I’ve carried both a satellite phone and an InReach device for years during international travel. Since doing so, I’ve never had a situation in which I could not communicate. Even though both the Iridium satellite phone I use (Iridium Extreme 9575) and the InReach are dependent on the same Iridium network of satellites, the InReach text messages take far less bandwidth than voice (satellite phones) and thus have a better chance of getting through even when the system is experiencing higher-than-normal usage. I was told that due to high usage, voice communications were at times difficult after the 2010 earthquake in Haiti.

For most of my domestic (CONUS) and International (OCONUS) travel I now carry an iPhone (Primary), a MacBook Pro (Secondary), and the Garmin InReach (Tertiary). I would add the Iridium Extreme 9575 as a fourth tier only if I’m headed to a conflict zone or for travel while responding to a crisis incident such as a kidnapping.

A quick note on the Thuraya Satellite system. Over the years I’ve heard a few individuals recommend the Thuraya Satellite phone. They note that these cost less to purchase and operate compared to Iridium devices. The issue for me is that whereas the Iridium network is owned and operated by an American company and now has more than 70 satellites, Thuraya is owned by a company in the United Arab Emirates and the latest information I have suggests that they have only two satellites.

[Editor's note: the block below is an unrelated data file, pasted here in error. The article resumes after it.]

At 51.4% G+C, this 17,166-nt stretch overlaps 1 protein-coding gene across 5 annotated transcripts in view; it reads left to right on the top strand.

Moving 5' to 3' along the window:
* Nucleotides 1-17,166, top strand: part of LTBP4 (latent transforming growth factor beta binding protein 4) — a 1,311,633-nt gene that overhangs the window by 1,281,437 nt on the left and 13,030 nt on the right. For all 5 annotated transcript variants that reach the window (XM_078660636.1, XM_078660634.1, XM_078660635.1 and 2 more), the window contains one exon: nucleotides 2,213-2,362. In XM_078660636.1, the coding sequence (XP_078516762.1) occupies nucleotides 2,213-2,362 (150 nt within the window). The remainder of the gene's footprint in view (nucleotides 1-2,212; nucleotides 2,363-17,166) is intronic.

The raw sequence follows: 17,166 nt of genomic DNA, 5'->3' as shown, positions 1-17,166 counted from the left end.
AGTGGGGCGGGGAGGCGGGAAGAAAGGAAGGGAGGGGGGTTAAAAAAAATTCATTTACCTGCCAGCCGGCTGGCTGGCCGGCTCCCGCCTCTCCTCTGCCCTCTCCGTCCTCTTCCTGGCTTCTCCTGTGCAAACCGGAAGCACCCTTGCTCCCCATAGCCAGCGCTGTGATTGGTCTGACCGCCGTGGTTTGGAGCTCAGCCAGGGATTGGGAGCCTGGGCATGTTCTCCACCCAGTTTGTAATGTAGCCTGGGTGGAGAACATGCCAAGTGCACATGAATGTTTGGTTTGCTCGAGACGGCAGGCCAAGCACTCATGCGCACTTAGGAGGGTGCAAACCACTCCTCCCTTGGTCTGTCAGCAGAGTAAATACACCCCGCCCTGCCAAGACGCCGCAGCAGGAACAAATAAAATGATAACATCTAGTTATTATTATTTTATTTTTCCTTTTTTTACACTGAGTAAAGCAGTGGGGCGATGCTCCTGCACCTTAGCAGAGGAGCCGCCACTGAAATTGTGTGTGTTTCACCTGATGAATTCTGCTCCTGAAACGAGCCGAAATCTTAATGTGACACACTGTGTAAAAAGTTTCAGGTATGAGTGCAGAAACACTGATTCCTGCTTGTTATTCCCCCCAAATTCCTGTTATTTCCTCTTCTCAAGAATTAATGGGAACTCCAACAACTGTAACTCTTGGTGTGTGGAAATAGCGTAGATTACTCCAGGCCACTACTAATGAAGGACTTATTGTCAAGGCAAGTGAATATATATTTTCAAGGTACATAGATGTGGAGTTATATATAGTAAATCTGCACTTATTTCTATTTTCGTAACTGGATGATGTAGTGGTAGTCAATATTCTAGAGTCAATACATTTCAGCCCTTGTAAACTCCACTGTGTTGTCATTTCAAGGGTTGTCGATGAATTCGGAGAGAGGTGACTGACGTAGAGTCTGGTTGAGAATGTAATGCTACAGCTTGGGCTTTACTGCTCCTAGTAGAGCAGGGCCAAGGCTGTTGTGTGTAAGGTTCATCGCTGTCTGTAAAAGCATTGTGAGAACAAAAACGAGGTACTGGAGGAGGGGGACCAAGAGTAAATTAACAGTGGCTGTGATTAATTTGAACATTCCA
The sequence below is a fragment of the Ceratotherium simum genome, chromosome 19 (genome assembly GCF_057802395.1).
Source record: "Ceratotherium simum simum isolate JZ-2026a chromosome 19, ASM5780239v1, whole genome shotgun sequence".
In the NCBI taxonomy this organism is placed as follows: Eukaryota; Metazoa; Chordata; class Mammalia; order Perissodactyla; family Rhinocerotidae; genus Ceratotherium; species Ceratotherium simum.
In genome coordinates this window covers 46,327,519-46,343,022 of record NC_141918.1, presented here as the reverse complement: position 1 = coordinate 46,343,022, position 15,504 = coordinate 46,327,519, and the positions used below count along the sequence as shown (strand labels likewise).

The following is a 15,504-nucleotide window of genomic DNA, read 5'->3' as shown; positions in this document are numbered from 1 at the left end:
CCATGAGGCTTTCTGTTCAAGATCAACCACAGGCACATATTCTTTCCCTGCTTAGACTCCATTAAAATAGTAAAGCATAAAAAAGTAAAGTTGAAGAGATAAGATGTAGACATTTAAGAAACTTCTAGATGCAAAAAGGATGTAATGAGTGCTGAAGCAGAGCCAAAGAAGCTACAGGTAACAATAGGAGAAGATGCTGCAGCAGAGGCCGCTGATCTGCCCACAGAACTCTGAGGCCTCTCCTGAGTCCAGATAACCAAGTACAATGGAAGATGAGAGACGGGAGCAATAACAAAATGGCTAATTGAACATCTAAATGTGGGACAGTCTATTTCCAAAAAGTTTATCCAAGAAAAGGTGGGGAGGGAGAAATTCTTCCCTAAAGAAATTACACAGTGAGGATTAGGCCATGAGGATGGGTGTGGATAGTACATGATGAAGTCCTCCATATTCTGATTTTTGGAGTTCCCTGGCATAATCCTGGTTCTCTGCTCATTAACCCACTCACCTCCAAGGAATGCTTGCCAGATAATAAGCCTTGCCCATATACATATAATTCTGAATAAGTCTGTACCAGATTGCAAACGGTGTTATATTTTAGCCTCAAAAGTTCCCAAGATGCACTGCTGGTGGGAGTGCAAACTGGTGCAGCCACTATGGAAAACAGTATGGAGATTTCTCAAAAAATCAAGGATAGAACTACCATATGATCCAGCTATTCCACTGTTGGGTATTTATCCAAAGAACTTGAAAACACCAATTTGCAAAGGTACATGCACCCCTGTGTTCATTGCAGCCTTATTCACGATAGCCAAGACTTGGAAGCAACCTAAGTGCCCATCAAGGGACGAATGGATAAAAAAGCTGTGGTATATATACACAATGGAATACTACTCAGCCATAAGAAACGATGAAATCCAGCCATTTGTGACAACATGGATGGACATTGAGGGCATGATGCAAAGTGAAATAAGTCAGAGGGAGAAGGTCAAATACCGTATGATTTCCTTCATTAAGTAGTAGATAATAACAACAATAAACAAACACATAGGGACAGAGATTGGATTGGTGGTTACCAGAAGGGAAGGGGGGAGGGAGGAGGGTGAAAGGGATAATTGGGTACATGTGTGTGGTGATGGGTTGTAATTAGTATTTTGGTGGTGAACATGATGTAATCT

This may all sound interesting, but you may be asking yourself what this has to do with individuals who don’t travel outside the United States. The fact is, things are changing very quickly here. The riots, looting, and calls to defund law enforcement would have been unimaginable just a few months ago. At this point they represent the new normal. Just stop for a moment and think how much things have changed in just a few months.

This being the case, imagine how much could change as a result of the November 2020 election. No matter who wins the Presidency, or which party controls the Senate and House, a significant percentage of the population will be outraged. As the winners start implementing policy, the outrage will likely increase. It’s not outside the realm of possibility to imagine that violence may result, and may make what’s happening now look tame in comparison.

In such a scenario it’s not hard to imagine far-left groups undertaking attacks that may impact mobile and Internet services. It would be far less likely, however, that they could impact satellite-based communications as well.

Again, it’s not just politics and chaos that impact primary and secondary means of communication. The United States is no less vulnerable to natural disasters than anywhere else in the world. Having contingency and emergency options to communicate with those you love or those for whom you may be responsible will make all the difference in such circumstances. Please refer to the online Soft Skills and Tactics (SST) course for much more information on these subjects.

In next week’s security article we’ll discuss how we keep our communication tiers operational during power outages or traveling in off-grid areas.